Thursday, December 13, 2007
We've had some good news this week. A new group - Save the Woodhead Tunnel has emerged to oppose National Grid's plans to vandalise the Woodhead Tunnel. There's a website, and there's an inaugural meeting in Glossop next Tuesday to which anyone interested in opposing the effective destruction of this vital resource is invited to attend.
But they're not the only ones. The Campaign for Better Transport is highlighting the tunnel as part of a campaign to reinstate disused railways, and the Guardian were on the case earlier this week. The Save Woodhead site also points us to a petition to reopen the railway on pm.gov.uk.
Rather predictably riding on the coat-tails of this are politicians. Is anyone surprised that Tom Levitt has an article in this week's Glossop Advertiser pledging his support (a regurgitation of his press release)? There's a deliciously ironic quote in there:
"As transport and climate change issues grow in importance and priority, the chance of taking thousands of tons of freight off our roads and putting it on rail on this important transpennine route must be preserved"
This is the same MP that fully supports the Longdendale Bypass, and has stated in the past that use of the Woodhead Line would not come fast enough for his liking, and that was why he preferred the bypass. A scan of his column from the Glossop Chronicle of 7th December 2006 - 'Bypass plan will come before rail' - is here. The irony is that it looks increasingly unlikely that the Bypass will not be delivered inside the 10 years that Levitt said the Woodhead proposal should deliver by in order to receive his support.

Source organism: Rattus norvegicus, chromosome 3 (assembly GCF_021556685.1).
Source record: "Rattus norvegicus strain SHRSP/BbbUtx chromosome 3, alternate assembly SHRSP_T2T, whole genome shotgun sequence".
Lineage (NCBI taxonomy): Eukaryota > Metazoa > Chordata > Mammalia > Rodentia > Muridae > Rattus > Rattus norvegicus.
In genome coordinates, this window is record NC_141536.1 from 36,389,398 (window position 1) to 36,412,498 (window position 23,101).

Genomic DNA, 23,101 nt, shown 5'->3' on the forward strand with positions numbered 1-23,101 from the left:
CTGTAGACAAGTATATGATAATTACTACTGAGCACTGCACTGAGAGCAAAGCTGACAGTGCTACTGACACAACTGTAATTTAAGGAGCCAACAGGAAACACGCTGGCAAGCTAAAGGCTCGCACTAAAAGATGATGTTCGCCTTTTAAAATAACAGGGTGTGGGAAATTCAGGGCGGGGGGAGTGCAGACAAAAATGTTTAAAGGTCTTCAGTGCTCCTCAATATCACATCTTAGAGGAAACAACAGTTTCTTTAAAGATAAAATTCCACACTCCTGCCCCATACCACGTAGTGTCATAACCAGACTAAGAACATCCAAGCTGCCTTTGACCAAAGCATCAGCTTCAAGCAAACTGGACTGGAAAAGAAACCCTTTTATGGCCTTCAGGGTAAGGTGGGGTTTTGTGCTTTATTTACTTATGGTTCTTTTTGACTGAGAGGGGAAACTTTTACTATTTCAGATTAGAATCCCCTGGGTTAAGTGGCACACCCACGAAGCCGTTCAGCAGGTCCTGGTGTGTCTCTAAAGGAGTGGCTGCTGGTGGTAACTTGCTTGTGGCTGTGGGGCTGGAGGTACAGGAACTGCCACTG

Returning to his press release, what the government said 5 weeks ago with the release of their 'sustainable transport system' paper is the opposite of what we want and what his quote says he wants. Levitt knows that he cannot afford to be silent locally on this issue since it arouses such strong feelings, and it looks like this is his last tenure in office in High Peak. Of course, it is quite possible that he and other politicians may want to see a revival of Woodhead as well as a bypass, in order to massively increase freight capacity through the area. This may explain why the sponsor of an Early Day Motion condemning National Grid's plans for Woodhead, is none other than Graham Stringer, a former Chair of Manchester Airport, a company who would be all for anything that increases their business opportunities at any cost.
Activists should be reminded that this campaign will only succeed in spite of politicians, not because of them. If predictions we have heard are true, then National Grid plan to move very soon, and an appropriately effective response should be considered, not one that dithers.
Meanwhile, we will watch developments with much interest...